2. Create folder to store acoustic units

eigensound function (SoundShape package) focus on the acquisition of point coordinates (i.e. semilandmarks) from multiple ".wav" files (WAV: Waveform Audio File Format), with each file representing a comparable acoustic unit (see section 1). These ".wav" files must be stored on the same folder somewhere in your computer, which can be created manually at your console and subsequently assigned as working directory in R.

Alternatively, the codes below can be used to create a folder at e.g. the current working directory, and a subfolder to store the upcoming outputs from eigensound:

# Create folder to store ".wav" files
wav.at <- file.path(getwd(), "example SoundShape")
dir.create(wav.at)

# Create subfolder to store results
store.at <- file.path(getwd(), "example SoundShape/output")
dir.create(store.at)

3. Select and store acoustic units as separate ".wav" files

Once the stereotyped units have been defined, a reasonable number of units should be selected from the sample and stored as new ".wav" files on the folder specified by wav.at (see section 2 for folder paths). Each ".wav" file should represent a single acoustic unit selected from the original sound wave. Besides, since the slightest graphical change may incur in biased results (MacLeod et al., 2013), selection must account for optimal signal to noise ratio (i.e. “clean” recording), and no overlapping frequencies from other individuals, species, or background noise. Editing and filtering of sound waves must be restricted to a bare minimum.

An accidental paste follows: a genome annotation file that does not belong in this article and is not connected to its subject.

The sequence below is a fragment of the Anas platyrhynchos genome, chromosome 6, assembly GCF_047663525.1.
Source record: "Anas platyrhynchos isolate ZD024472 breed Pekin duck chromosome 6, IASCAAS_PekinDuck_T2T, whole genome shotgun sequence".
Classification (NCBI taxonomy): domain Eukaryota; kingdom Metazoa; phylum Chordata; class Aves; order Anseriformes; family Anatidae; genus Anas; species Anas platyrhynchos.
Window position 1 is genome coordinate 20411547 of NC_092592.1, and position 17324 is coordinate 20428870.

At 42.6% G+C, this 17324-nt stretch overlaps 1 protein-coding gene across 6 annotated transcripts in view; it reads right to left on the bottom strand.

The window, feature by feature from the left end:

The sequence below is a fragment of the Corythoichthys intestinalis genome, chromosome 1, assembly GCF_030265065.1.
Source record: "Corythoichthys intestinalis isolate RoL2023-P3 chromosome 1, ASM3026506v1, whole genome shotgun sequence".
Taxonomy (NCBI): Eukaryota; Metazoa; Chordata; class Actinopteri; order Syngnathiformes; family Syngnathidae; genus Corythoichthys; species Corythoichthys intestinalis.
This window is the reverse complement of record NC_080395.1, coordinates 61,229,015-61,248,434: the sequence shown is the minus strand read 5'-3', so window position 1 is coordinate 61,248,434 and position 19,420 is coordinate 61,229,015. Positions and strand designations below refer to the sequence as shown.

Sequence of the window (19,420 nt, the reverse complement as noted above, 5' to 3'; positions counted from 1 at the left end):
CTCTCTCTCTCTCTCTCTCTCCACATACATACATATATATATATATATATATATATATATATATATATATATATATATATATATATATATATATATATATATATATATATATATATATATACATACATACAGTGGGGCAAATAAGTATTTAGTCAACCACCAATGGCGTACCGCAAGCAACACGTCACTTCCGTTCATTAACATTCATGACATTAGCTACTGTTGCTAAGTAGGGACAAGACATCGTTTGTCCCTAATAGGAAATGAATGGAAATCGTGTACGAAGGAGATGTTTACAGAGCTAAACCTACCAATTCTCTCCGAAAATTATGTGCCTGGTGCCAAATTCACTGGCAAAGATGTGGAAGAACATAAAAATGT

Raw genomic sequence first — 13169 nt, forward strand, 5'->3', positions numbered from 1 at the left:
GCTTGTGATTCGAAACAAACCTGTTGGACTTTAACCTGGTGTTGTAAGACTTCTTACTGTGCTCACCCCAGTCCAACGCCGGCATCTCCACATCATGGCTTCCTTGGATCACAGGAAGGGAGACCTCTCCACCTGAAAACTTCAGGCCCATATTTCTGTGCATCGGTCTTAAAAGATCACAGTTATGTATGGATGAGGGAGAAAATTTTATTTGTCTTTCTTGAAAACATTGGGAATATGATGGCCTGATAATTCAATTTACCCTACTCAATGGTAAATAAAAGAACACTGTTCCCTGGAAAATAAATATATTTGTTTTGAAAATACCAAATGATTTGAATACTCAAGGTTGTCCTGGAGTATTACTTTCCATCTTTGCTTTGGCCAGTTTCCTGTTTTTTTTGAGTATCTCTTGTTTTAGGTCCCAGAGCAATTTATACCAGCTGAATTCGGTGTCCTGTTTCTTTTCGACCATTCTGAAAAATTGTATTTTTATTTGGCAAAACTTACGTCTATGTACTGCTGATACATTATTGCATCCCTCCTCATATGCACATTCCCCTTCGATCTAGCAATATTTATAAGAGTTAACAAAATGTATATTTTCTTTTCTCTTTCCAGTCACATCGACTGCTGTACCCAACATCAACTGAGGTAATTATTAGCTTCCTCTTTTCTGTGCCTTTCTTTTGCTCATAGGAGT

The selection can be performed on numerous softwares of acoustic analysis outside R platform (e.g. Audacity, Raven Pro), or using some functions from seewave and tuneR packages as exemplified below:

# Select acoustic units